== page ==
We found on About Time (now SailExchange) that S Kites always paid.  You're quite right aboout the need for masthead kites, the fractional was an IMS artefact.  Also right about the tactical considerations.  Additionally, in marginal surfing conditions the S Kite pays on that boat as you're typically sailing angles closer to the wave direction, A sail means zig-zag across the waves and less assistance from them.   We had a couple of A sails, typically only used for reaching legs offshore and occasionally downwind over 25 knots TWS - dependening on sea state and who was driving.  The boats don't have a huge amount of stability so at their medium displacement, their ability to really get up and boogie under an A sail is limited.  We ran an overlength pole for big masthead S Kites and a short sprit for code zeroes which were very effective in the light, until we ran out of stability.  We only ever ran a factional zero for that reason.  We progressivley increased spinnaker size over the years from 106sqm to around 133 but we probably could have gone bigger still as IRC is pretty generous in that area.

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2 minutes ago, DickDastardly said:

We found on About Time (now SailExchange) that S Kites always paid.  You're quite right aboout the need for masthead kites, the fractional was an IMS artefact.  Also right about the tactical considerations.  Additionally, in marginal surfing conditions the S Kite pays on that boat as you're typically sailing angles closer to the wave direction, A sail means zig-zag across the waves and less assistance from them.   We had a couple of A sails, typically only used for reaching legs offshore and occasionally downwind over 25 knots TWS - dependening on sea state and who was driving.  The symmetrics were generally superior - the boats don't have a huge amount of stability so at their medium displacement, their ability to really get up and boogie under an A sail is limited.  We ran an overlength pole for big masthead S Kites and a short sprit for code zeroes which were very effective in the light, until we ran out of stability.  We only ever ran a factional zero for that reason.  We progressivley increased spinnaker size over the years from 106sqm to around 133 but we probably could have gone bigger still as IRC is pretty generous in that area.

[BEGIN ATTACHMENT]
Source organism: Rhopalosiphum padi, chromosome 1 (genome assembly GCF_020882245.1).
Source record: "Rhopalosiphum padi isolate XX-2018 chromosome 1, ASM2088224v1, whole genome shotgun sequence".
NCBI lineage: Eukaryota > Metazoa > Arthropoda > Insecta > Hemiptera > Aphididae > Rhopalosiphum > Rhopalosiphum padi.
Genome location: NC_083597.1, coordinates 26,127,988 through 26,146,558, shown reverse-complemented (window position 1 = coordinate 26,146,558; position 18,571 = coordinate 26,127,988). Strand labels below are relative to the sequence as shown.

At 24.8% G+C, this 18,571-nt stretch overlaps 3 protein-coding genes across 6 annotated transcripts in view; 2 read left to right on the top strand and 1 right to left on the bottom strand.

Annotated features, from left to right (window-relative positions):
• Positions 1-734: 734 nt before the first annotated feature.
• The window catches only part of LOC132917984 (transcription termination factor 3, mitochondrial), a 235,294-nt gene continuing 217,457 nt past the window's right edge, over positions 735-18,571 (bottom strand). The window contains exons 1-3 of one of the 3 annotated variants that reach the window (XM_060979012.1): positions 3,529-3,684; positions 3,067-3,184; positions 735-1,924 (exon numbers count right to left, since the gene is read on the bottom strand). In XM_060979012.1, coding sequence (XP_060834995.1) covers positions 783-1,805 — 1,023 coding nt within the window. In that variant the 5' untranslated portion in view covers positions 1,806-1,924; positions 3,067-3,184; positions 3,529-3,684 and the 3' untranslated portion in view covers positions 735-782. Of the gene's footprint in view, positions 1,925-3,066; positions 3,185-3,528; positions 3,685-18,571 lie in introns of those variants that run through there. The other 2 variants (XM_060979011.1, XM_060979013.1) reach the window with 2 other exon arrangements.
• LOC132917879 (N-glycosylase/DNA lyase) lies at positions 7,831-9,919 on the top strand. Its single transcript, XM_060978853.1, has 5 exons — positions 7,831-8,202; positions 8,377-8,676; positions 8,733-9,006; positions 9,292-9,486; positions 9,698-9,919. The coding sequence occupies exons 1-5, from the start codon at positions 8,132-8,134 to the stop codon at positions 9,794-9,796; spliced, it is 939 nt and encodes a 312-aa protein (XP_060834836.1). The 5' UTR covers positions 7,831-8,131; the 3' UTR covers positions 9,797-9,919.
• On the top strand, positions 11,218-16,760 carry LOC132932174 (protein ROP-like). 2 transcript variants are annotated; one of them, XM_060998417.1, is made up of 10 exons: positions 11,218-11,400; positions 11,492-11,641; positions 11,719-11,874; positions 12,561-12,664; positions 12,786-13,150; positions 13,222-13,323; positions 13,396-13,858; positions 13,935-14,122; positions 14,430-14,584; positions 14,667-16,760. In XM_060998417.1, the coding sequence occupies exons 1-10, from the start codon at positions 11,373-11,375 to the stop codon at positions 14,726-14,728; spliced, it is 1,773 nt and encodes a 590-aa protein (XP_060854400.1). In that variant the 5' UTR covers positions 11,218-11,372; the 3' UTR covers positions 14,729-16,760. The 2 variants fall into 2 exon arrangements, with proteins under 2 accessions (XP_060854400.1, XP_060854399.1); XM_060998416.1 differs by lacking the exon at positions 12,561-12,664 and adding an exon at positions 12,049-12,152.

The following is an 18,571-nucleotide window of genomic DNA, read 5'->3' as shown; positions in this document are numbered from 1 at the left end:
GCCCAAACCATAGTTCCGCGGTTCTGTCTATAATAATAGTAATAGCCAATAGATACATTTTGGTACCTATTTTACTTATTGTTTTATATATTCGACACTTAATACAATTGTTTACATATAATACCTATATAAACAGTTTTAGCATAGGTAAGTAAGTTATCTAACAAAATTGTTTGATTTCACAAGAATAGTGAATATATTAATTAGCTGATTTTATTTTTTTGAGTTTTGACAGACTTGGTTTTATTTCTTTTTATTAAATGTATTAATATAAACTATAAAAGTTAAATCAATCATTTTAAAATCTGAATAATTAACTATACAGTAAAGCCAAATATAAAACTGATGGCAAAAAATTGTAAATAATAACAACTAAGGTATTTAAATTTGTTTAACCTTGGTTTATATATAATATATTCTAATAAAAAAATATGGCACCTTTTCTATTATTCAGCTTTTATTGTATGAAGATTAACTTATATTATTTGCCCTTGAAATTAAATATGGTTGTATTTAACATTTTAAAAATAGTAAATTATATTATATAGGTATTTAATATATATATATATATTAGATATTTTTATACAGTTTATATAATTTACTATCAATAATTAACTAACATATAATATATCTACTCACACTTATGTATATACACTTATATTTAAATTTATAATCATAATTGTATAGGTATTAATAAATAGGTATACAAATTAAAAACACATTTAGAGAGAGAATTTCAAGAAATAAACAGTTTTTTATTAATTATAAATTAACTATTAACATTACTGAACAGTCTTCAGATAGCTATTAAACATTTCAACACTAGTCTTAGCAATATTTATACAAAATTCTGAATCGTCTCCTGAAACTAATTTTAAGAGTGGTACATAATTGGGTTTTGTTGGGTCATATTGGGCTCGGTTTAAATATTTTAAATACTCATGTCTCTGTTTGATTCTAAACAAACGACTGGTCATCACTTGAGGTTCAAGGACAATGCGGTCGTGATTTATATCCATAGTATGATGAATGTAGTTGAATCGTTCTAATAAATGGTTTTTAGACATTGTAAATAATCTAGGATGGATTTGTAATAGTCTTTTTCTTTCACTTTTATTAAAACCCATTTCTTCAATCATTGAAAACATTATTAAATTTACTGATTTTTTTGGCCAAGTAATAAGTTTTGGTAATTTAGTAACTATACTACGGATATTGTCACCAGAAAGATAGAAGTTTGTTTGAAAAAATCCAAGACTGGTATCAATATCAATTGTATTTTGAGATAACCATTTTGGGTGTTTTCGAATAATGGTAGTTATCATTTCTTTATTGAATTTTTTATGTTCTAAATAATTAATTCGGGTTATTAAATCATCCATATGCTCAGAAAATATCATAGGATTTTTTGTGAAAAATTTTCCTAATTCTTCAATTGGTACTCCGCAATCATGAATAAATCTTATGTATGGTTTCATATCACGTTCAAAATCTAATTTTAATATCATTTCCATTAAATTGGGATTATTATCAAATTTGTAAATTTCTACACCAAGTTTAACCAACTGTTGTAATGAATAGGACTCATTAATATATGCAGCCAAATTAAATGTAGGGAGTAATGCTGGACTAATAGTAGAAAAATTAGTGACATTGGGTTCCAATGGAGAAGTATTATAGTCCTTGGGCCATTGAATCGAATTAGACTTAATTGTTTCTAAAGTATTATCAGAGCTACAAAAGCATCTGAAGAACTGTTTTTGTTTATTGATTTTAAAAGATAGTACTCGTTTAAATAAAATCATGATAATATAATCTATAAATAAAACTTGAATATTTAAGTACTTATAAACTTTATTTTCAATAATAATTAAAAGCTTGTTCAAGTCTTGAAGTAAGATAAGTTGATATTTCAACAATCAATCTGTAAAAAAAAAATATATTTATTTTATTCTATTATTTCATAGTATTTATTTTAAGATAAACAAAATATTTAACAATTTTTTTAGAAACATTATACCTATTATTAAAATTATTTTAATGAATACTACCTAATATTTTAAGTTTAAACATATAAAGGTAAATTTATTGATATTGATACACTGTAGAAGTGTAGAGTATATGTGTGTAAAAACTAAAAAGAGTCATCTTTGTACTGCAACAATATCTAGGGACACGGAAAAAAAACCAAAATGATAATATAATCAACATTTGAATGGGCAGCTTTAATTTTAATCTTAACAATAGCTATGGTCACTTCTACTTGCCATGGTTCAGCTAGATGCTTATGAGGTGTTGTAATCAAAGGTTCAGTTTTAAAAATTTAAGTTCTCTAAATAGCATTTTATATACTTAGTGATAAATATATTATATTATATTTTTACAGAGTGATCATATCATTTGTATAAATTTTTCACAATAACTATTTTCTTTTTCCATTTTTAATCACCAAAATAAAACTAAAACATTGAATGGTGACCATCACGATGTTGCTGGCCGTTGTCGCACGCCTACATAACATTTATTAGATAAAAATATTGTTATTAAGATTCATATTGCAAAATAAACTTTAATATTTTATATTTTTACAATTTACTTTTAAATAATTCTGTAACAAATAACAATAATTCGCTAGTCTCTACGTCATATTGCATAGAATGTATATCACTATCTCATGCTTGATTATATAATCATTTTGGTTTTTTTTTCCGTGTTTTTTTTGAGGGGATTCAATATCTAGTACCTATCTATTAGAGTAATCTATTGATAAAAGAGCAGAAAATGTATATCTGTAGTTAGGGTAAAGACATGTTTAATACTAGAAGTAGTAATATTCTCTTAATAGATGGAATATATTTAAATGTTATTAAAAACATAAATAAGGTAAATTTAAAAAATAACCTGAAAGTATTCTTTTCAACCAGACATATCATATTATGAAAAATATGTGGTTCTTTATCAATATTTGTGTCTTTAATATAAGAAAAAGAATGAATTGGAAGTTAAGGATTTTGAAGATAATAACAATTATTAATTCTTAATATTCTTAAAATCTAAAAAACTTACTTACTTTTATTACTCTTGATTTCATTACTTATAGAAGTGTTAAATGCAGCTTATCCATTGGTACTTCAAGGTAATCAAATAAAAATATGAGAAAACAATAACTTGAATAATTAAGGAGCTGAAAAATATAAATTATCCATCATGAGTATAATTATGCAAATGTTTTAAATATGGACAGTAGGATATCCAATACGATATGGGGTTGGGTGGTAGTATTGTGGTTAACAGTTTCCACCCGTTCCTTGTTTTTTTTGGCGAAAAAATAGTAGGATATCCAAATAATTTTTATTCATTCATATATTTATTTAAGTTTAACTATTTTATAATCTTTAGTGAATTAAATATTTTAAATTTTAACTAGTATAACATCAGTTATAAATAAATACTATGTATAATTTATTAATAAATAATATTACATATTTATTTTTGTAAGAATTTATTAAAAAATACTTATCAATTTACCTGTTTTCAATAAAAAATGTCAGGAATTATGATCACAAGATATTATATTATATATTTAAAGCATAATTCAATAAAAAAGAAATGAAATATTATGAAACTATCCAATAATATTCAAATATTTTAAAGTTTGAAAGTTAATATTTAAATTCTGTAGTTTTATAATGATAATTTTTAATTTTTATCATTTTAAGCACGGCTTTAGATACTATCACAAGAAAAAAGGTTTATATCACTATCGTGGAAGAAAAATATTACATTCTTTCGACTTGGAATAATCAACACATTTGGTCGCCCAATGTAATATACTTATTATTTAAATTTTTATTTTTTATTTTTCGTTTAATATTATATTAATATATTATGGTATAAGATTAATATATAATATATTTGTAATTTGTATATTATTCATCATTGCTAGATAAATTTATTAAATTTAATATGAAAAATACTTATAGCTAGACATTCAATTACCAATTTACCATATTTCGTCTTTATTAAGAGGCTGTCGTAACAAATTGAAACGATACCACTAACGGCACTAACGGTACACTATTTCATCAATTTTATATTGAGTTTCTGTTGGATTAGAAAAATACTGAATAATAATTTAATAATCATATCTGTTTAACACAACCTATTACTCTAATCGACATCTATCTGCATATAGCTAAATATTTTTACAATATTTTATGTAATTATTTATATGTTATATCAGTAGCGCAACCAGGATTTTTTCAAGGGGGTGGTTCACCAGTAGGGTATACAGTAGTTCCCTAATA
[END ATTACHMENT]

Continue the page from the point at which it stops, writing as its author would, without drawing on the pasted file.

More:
We don't have a lot of waves even on longer courses, and no swells.   Short, steep wind-driven and current-formed chop when the wind is up.  So different downhill game.  Run deep and you plant the bow.

Our masthead symms and a-sails were both about 1,480 SF (about 138 sqm ).  Yes, we occasionally went tippy, but the 3/4 oz. masthead runner was  a lot of fun.  The large a-sails were very welcome in light stuff, flat water.  Masthead Code 0 also welcome.  When it worked, the boat lit up, but had its upper wind range for sure, of about 15-18 true depending on angle.  

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Out of interest what are the big differences between a cookson 12 and a Sydney 38? and how they sail?

One obvious one is the weight. An orci cert of a 38 has the weight at 5344kg (mondo) vers the cookson Grace at 4818

Sail areas are pretty similar (with in 5-10%) the draft is 20cm less and they have a tin rig. So I guess the cookson has more RM?